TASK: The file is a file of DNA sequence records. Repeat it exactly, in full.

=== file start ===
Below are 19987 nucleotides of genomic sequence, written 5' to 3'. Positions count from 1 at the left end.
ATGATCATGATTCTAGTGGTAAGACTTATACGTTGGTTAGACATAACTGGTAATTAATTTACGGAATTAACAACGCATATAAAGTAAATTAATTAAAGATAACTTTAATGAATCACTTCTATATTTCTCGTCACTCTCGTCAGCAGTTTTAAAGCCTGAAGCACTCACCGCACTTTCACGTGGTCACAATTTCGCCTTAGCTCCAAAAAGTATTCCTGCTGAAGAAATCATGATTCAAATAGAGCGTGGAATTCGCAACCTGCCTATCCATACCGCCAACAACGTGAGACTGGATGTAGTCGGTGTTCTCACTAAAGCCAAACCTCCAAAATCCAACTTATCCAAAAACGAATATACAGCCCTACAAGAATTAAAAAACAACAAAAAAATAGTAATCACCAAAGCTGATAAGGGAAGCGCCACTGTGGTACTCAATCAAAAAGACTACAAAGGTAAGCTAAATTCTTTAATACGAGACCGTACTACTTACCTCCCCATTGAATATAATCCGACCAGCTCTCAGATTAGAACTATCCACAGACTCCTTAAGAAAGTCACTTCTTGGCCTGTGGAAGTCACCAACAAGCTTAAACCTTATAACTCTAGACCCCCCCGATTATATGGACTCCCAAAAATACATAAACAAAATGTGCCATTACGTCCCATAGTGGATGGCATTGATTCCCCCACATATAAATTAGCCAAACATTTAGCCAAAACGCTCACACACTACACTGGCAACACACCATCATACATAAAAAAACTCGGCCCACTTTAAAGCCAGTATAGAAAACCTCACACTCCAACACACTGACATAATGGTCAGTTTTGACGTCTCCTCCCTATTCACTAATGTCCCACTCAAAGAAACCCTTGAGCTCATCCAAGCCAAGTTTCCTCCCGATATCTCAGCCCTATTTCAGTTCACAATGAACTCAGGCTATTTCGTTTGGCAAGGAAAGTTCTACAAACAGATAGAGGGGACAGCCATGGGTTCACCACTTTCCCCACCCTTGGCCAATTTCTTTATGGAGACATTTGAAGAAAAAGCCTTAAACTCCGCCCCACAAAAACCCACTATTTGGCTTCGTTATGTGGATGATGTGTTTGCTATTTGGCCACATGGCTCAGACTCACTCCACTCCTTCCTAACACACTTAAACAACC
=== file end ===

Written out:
Below are 19987 nucleotides of genomic sequence, written 5' to 3'. Positions count from 1 at the left end.
ATGATCATGATTCTAGTGGTAAGACTTATACGTTGGTTAGACATAACTGGTAATTAATTTACGGAATTAACAACGCATATAAAGTAAATTAATTAAAGATAACTTTAATGAATCACTTCTATATTTCTCGTCACTCTCGTCAGCAGTTTTAAAGCCTGAAGCACTCACCGCACTTTCACGTGGTCACAATTTCGCCTTAGCTCCAAAAAGTATTCCTGCTGAAGAAATCATGATTCAAATAGAGCGTGGAATTCGCAACCTGCCTATCCATACCGCCAACAACGTGAGACTGGATGTAGTCGGTGTTCTCACTAAAGCCAAACCTCCAAAATCCAACTTATCCAAAAACGAATATACAGCCCTACAAGAATTAAAAAACAACAAAAAAATAGTAATCACCAAAGCTGATAAGGGAAGCGCCACTGTGGTACTCAATCAAAAAGACTACAAAGGTAAGCTAAATTCTTTAATACGAGACCGTACTACTTACCTCCCCATTGAATATAATCCGACCAGCTCTCAGATTAGAACTATCCACAGACTCCTTAAGAAAGTCACTTCTTGGCCTGTGGAAGTCACCAACAAGCTTAAACCTTATAACTCTAGACCCCCCCGATTATATGGACTCCCAAAAATACATAAACAAAATGTGCCATTACGTCCCATAGTGGATGGCATTGATTCCCCCACATATAAATTAGCCAAACATTTAGCCAAAACGCTCACACACTACACTGGCAACACACCATCATACATAAAAAAACTCGGCCCACTTTAAAGCCAGTATAGAAAACCTCACACTCCAACACACTGACATAATGGTCAGTTTTGACGTCTCCTCCCTATTCACTAATGTCCCACTCAAAGAAACCCTTGAGCTCATCCAAGCCAAGTTTCCTCCCGATATCTCAGCCCTATTTCAGTTCACAATGAACTCAGGCTATTTCGTTTGGCAAGGAAAGTTCTACAAACAGATAGAGGGGACAGCCATGGGTTCACCACTTTCCCCACCCTTGGCCAATTTCTTTATGGAGACATTTGAAGAAAAAGCCTTAAACTCCGCCCCACAAAAACCCACTATTTGGCTTCGTTATGTGGATGATGTGTTTGCTATTTGGCCACATGGCTCAGACTCACTCCACTCCTTCCTAACACACTTAAACAACC